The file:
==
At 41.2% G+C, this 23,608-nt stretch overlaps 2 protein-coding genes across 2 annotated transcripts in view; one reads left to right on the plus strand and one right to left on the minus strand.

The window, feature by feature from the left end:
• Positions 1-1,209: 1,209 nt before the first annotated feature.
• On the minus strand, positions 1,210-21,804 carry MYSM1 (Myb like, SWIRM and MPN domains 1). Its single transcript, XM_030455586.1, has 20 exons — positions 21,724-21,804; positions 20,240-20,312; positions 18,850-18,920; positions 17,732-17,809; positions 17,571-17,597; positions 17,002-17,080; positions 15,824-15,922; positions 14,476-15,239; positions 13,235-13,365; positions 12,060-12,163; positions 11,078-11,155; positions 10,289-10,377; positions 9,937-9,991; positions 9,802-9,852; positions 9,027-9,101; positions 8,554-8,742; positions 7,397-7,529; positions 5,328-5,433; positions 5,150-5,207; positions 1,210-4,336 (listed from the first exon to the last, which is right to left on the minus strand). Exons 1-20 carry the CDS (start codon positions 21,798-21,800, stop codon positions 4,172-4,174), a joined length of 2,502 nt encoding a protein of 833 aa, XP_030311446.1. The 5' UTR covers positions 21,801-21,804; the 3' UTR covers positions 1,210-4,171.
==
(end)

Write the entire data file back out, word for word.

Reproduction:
At 41.2% G+C, this 23,608-nt stretch overlaps 2 protein-coding genes across 2 annotated transcripts in view; one reads left to right on the plus strand and one right to left on the minus strand.

The window, feature by feature from the left end:
• Positions 1-1,209: 1,209 nt before the first annotated feature.
• On the minus strand, positions 1,210-21,804 carry MYSM1 (Myb like, SWIRM and MPN domains 1). Its single transcript, XM_030455586.1, has 20 exons — positions 21,724-21,804; positions 20,240-20,312; positions 18,850-18,920; positions 17,732-17,809; positions 17,571-17,597; positions 17,002-17,080; positions 15,824-15,922; positions 14,476-15,239; positions 13,235-13,365; positions 12,060-12,163; positions 11,078-11,155; positions 10,289-10,377; positions 9,937-9,991; positions 9,802-9,852; positions 9,027-9,101; positions 8,554-8,742; positions 7,397-7,529; positions 5,328-5,433; positions 5,150-5,207; positions 1,210-4,336 (listed from the first exon to the last, which is right to left on the minus strand). Exons 1-20 carry the CDS (start codon positions 21,798-21,800, stop codon positions 4,172-4,174), a joined length of 2,502 nt encoding a protein of 833 aa, XP_030311446.1. The 5' UTR covers positions 21,801-21,804; the 3' UTR covers positions 1,210-4,171.